by Nick L’Barrow
Exactly 30 years after the release of its original predecessor, Roald Dahl’s The Witches is the latest piece of 90s nostalgia to get a modern-day revamp. Directed by Robert Zemeckis (Back to the Future, Forrest Gump) and starring Anne Hathaway as the terrifying Grand High Witch – 2020s The Witches is predominately a fun and equally scary time for the family.
The story follows Hero Boy (Jahzir Bruno) – who after a tragic car accident in which his parents didn’t survive, is taken in by his Grandma (Octavia Spencer). After a mystical and interesting encounter with a strange lady in a grocery, Grandma reveals to Hero Boy that witches are not myths, they’re in fact real and have a hunger for small children. Together, Grandma and Hero Boy travel to a hotel where the witches hold their annual Witches Convention and must join forces with the other small children there to take down the witches once and for all.
Zemeckis has created a film in 2020 that has the exact feeling of an adventure film from the 80s or 90s. The story is incredibly larger than life, it’s not afraid to get a little dark and its main purpose is to just be fun as hell. It’s the strong nostalgic factors of being a reboot of a popular 90s movies and having the sense of wonderment and adventure that a lot of family films seem to have lost over the last decade that are the strengths The Witches has to entertain more mature audiences. At times, it doesn’t always hit the landing it’s going for, but overall, there is an enjoyable enough movie in there.
However, this movie is primarily targeted to a younger audience. The vibe throughout this movie is “scary but silly”. For a child, this is probably a genuine horror movie. The design of the witches is freaky and grotesque and the prospect of young children being turned into mice and hunted is horrifying. But that adventurous feeling will most definitely keep the kids engaged with the story.
While The Witches is quite visually entertaining and the CGI is for the most part well done, it’s Alan Silvestri’s score that stands out above all. Every musical beat and moment exacerbates the movies tone tremendously. When it’s quizzical, you want to solve the mystery. When it’s dark and brooding, you’re preparing for a creepy moment. It’s an unassuming aspect of the film that can easily catch you off guard, but obviously in the best way possible.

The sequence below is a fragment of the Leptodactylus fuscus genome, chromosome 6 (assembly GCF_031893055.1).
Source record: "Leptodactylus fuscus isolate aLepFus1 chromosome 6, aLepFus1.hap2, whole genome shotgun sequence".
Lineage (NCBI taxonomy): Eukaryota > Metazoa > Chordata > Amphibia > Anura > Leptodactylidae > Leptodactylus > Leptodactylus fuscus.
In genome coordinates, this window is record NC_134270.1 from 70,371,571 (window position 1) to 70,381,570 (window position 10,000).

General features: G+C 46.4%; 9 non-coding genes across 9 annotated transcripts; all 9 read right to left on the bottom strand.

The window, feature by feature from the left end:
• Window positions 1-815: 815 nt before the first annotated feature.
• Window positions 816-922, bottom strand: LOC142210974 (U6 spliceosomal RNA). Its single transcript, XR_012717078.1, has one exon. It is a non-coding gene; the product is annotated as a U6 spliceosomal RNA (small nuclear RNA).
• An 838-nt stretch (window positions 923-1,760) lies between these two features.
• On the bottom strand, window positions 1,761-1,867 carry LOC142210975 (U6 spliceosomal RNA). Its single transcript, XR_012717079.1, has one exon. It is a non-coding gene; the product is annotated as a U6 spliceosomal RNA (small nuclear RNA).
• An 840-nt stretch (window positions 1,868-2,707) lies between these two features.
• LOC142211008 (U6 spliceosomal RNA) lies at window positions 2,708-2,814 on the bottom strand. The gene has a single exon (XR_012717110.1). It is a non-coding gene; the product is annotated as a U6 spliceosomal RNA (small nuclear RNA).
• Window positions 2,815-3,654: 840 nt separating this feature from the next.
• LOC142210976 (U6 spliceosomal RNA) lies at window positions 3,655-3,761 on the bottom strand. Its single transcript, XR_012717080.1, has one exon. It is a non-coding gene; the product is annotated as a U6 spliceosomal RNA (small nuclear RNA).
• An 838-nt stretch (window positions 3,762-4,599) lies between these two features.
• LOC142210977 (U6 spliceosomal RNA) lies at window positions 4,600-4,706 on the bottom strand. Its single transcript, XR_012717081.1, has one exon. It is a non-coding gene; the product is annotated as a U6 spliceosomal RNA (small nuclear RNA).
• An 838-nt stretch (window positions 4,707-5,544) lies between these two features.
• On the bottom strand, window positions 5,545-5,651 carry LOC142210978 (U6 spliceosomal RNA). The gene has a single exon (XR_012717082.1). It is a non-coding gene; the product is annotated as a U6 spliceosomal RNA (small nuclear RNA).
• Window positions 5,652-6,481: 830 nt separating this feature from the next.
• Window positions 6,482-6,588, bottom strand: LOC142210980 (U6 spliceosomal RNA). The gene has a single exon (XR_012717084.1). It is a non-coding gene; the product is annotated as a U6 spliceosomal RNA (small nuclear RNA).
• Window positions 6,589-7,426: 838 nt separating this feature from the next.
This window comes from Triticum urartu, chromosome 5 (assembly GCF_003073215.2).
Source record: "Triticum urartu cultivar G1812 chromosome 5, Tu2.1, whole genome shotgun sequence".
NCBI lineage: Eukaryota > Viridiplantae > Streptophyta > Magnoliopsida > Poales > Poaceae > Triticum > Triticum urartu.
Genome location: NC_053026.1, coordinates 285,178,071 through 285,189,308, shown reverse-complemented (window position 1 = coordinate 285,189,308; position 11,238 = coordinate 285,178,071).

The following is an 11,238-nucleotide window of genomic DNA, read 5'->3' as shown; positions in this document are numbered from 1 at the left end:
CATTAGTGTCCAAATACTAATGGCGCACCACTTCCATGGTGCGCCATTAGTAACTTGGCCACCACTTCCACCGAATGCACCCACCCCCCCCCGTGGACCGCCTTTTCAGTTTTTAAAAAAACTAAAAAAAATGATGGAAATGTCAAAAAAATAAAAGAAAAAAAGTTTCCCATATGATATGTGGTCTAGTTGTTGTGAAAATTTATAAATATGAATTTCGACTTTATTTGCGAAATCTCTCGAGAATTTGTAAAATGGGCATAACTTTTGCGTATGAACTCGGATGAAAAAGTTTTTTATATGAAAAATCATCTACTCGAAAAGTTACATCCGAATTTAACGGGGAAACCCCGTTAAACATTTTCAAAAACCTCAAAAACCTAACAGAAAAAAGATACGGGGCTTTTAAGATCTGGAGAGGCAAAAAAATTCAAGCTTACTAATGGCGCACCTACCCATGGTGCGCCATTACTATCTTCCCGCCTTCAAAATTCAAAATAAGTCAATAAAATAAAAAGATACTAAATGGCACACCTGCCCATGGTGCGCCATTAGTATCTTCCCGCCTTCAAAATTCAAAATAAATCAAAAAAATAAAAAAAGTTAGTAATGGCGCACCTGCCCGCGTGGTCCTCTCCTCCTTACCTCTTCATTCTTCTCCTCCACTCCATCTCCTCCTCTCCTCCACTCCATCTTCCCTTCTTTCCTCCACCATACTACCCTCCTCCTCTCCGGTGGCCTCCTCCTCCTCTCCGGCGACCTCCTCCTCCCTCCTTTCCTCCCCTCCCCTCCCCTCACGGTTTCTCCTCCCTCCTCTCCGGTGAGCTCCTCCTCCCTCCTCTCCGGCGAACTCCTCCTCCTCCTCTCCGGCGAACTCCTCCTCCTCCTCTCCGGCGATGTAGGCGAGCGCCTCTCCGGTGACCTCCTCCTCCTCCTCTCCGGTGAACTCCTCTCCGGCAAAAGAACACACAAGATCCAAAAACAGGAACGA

Anne Hathaway goes all in as the Grand Head Witch with her Transylvanian-esque accent and eccentric body movements. While she looks like she is having an absolutely blast in this role and really making it work for this crazy story, it’s Spencer and Bruno who steal the spotlight and have great chemistry together as grandmother and grandson. Stanley Tucci as the hotel manager is also classic hilarious Tucci in the handful of scenes he pops up in.
The only downside to The Witches is that it takes a while to get into the meat and bones of the fun. Zemeckis takes time to really build up the relationship between Grandma and Hero Boy, sometimes to the detriment of the films pacing. Once the action in the hotel truly begins (about 45 minutes into the movie), the pace picks up and holds right to the climax. The film’s final act can feel a little anti-climatic and wraps up a tad too quickly considering how much time is spent setting up the characters, and this feels it could have stemmed from trying to cut the movie’s runtime down in the editing room.
The Witches is easy watching, fun-yet-spooky entertainment for the whole family that captures the nostalgic feeling of a classic 90s adventure movie through an eccentric story and incredible score. Perfect viewing for Halloween!
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